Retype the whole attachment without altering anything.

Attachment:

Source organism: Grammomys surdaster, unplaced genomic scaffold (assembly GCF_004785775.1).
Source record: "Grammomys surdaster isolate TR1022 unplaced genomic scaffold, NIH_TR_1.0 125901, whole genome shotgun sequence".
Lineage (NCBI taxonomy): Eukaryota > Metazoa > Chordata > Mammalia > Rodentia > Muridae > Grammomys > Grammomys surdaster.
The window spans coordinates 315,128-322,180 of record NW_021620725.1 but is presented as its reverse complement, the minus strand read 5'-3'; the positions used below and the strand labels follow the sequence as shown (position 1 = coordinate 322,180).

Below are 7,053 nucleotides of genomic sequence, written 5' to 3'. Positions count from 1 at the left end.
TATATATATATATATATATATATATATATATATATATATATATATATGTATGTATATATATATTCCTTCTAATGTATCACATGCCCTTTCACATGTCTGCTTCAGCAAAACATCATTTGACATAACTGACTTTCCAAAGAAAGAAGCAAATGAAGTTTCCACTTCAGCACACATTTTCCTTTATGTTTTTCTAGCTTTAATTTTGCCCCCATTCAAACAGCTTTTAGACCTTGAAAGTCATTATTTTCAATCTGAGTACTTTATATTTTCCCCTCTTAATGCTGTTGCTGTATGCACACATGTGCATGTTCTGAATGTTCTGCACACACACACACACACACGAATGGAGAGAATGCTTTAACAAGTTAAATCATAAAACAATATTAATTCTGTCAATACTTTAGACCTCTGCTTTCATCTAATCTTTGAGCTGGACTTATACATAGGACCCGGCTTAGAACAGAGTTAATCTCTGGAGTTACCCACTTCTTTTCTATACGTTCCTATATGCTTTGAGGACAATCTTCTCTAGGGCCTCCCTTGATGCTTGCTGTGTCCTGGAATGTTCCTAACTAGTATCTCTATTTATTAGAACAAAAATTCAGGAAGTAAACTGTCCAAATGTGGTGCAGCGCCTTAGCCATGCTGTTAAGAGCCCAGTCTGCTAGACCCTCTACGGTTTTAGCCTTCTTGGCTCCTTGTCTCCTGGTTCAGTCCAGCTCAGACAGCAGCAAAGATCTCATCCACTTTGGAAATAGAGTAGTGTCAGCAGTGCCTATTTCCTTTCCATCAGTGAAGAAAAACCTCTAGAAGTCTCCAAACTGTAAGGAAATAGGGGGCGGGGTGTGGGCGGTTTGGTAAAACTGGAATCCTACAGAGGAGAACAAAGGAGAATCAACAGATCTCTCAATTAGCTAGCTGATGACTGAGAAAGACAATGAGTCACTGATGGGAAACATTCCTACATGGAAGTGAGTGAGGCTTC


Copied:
Source organism: Grammomys surdaster, unplaced genomic scaffold (assembly GCF_004785775.1).
Source record: "Grammomys surdaster isolate TR1022 unplaced genomic scaffold, NIH_TR_1.0 125901, whole genome shotgun sequence".
Lineage (NCBI taxonomy): Eukaryota > Metazoa > Chordata > Mammalia > Rodentia > Muridae > Grammomys > Grammomys surdaster.
The window spans coordinates 315,128-322,180 of record NW_021620725.1 but is presented as its reverse complement, the minus strand read 5'-3'; the positions used below and the strand labels follow the sequence as shown (position 1 = coordinate 322,180).

Below are 7,053 nucleotides of genomic sequence, written 5' to 3'. Positions count from 1 at the left end.
TATATATATATATATATATATATATATATATATATATATATATATATGTATGTATATATATATTCCTTCTAATGTATCACATGCCCTTTCACATGTCTGCTTCAGCAAAACATCATTTGACATAACTGACTTTCCAAAGAAAGAAGCAAATGAAGTTTCCACTTCAGCACACATTTTCCTTTATGTTTTTCTAGCTTTAATTTTGCCCCCATTCAAACAGCTTTTAGACCTTGAAAGTCATTATTTTCAATCTGAGTACTTTATATTTTCCCCTCTTAATGCTGTTGCTGTATGCACACATGTGCATGTTCTGAATGTTCTGCACACACACACACACACACGAATGGAGAGAATGCTTTAACAAGTTAAATCATAAAACAATATTAATTCTGTCAATACTTTAGACCTCTGCTTTCATCTAATCTTTGAGCTGGACTTATACATAGGACCCGGCTTAGAACAGAGTTAATCTCTGGAGTTACCCACTTCTTTTCTATACGTTCCTATATGCTTTGAGGACAATCTTCTCTAGGGCCTCCCTTGATGCTTGCTGTGTCCTGGAATGTTCCTAACTAGTATCTCTATTTATTAGAACAAAAATTCAGGAAGTAAACTGTCCAAATGTGGTGCAGCGCCTTAGCCATGCTGTTAAGAGCCCAGTCTGCTAGACCCTCTACGGTTTTAGCCTTCTTGGCTCCTTGTCTCCTGGTTCAGTCCAGCTCAGACAGCAGCAAAGATCTCATCCACTTTGGAAATAGAGTAGTGTCAGCAGTGCCTATTTCCTTTCCATCAGTGAAGAAAAACCTCTAGAAGTCTCCAAACTGTAAGGAAATAGGGGGCGGGGTGTGGGCGGTTTGGTAAAACTGGAATCCTACAGAGGAGAACAAAGGAGAATCAACAGATCTCTCAATTAGCTAGCTGATGACTGAGAAAGACAATGAGTCACTGATGGGAAACATTCCTACATGGAAGTGAGTGAGGCTTC